MYSTERY   READERS   JOURNAL             ART   MYSTERIES                 Volume  21, No. 1, Spring  2005

The  Journal  Of  Mystery  Readers  International                       





  • The Art of Mysteries by Marilyn MacGregor
  • Humor in the Art Mysteries of Nicholas Kilmer and Iain Pears by Mary Helen Becker
  • The Vermeer Veneer by Andrea J. Sward
  • The Art of Architectural Mysteries by Amy Navratil Ciccone



  • The Challenge of Authenticity by Ron Benrey
  • Life Is Short, Art Is Long by Lillian Stewart Carl
  • When There's Art, It's a Crime of Passion by J. Madison Davis
  • Writing the Play of Light and Shadow by Barry Ergang
  • A Patchwork of Words by Earlene Fowler
  • Why Rome? by David Hewson
  • Well-Mannered Art by Julie A. Hyzy
  • Is Art Useful? by Russell James
  • Affairs of the Art by Robert S. Levinson
  • Journey Across America by William Manchee
  • Those Who Can't, Teach by Sarah J. Mason
  • The Art in Question by Lise McClendon
  • The Da Vinci Code as Art Mystery? by Sharan Newman
  • Saturday Night Art and Other Ruminations at the Bar by Ann Parker
  • Eight Lessons I Learned While Writing an Art Mystery by Cheryl Ritzel
  • The Woeful Art of Mayhem by Hal and Mary Toliver
  • Georgia O'Keeffe at Lake George by Anne White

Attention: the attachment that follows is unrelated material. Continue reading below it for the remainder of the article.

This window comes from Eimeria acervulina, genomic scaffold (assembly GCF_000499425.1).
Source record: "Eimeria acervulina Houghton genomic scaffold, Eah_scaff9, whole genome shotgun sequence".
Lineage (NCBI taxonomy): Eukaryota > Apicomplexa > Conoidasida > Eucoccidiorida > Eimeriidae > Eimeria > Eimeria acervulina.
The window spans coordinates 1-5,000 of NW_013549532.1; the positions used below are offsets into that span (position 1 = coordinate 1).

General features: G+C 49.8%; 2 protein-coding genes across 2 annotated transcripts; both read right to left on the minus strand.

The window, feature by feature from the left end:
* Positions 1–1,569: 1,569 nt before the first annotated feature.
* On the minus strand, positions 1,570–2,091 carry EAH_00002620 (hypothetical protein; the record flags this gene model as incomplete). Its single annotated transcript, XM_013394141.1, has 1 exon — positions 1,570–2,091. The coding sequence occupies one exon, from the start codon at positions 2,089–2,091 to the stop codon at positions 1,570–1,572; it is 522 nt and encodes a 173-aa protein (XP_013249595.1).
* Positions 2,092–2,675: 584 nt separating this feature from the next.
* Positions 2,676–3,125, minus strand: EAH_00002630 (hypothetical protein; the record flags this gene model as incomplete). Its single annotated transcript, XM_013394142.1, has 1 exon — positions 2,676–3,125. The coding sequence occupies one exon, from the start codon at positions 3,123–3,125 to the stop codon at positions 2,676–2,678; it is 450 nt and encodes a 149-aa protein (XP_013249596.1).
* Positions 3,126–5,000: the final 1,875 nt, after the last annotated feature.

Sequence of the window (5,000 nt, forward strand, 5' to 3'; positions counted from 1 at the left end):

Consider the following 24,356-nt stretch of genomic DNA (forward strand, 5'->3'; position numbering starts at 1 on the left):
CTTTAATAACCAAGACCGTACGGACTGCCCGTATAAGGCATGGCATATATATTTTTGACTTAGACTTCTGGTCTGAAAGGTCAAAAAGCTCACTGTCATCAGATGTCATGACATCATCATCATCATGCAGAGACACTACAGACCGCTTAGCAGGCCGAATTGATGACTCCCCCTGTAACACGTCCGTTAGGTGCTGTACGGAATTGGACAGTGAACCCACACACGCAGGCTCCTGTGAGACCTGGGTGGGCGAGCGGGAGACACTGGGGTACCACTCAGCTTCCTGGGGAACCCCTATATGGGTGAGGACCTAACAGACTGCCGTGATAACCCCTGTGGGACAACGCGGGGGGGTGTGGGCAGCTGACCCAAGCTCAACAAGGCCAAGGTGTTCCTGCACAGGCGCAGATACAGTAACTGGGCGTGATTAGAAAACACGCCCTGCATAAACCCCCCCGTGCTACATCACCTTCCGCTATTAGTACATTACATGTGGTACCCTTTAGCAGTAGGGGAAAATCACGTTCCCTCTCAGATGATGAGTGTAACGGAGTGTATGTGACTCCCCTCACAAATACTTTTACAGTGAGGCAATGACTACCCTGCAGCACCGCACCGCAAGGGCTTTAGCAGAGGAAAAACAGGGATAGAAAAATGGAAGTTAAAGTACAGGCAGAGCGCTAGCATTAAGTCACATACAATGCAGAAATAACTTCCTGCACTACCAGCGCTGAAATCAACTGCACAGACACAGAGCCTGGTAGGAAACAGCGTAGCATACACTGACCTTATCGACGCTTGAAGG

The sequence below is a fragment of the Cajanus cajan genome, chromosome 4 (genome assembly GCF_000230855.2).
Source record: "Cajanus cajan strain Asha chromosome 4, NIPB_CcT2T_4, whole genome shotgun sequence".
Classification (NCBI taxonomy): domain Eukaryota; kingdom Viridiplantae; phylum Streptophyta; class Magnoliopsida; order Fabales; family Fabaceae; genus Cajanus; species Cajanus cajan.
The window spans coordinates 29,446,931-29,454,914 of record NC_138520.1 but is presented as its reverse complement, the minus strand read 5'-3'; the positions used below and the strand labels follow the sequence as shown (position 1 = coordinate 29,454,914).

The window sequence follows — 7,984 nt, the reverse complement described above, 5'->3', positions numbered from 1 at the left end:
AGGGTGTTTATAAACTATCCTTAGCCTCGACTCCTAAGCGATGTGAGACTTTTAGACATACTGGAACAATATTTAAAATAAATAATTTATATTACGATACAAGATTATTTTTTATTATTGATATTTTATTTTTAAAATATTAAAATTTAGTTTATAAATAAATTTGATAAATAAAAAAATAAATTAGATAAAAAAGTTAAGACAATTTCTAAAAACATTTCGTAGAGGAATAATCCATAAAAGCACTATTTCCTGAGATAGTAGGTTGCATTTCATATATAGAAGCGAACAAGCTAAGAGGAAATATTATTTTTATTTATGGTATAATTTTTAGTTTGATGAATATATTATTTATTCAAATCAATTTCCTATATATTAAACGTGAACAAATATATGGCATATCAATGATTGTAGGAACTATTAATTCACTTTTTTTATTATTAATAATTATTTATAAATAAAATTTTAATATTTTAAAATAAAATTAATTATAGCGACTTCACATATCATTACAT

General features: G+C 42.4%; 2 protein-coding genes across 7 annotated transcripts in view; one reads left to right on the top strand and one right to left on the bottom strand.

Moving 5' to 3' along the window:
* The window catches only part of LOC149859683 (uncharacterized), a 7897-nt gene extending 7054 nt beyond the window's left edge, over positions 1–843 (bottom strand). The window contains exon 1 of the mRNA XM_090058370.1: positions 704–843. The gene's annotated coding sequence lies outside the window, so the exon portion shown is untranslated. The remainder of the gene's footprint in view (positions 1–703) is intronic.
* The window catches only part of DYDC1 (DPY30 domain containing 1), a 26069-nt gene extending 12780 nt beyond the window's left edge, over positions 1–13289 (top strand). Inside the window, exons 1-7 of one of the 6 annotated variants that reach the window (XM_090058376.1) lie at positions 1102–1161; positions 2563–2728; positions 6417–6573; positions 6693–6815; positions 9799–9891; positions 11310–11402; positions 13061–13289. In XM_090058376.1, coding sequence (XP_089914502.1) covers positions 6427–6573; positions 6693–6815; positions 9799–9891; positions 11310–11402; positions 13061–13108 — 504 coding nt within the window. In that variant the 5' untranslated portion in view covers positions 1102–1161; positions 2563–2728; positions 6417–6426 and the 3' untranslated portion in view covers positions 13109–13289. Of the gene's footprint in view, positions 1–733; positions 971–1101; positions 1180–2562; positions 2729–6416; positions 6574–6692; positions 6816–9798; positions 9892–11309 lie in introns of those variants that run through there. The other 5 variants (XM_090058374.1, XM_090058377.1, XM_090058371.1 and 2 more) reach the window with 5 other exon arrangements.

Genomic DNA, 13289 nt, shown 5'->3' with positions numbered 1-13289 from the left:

• Mystery in Retrospect:  Reviews by Carol Harper, Robin Agnew, Walter Albert, Margaret Baken, Kathryn Lively, and Verna Suit
  • The Children's Hour:  Art Mysteries by Gay Toltl Kinman
  • In Short:  The Mystery of Art by Marvin Lachman
  • MRI Mayhem by Janet A. Rudolph
  • Letters to the Editor
  • From the Editor's Desk by Janet A. Rudolph



The  Vermeer  Veneer

by  Andrea J. Sward  (Huntington Beach, California)


   Jan (Johannes) Vermeer van Delft (1632 - 1675) is an artist who continues to resonate with people today.  His popularity has transcended the art world and has entered popular literature as well.  Three best-selling Vermeer-based novels attest to this:  John Bayley's The Red Hat (St. Martin's Press, 1998), Susan Vreeland's Girl in Hyacinth Blue (MacAdam/Cage Publishing, 1999), and Tracy Chevalier's Girl With A Pearl Earring (Dutton Books, 2000).  However, it is mystery writers who have really adopted Vermeer, with no fewer than six entries in the field.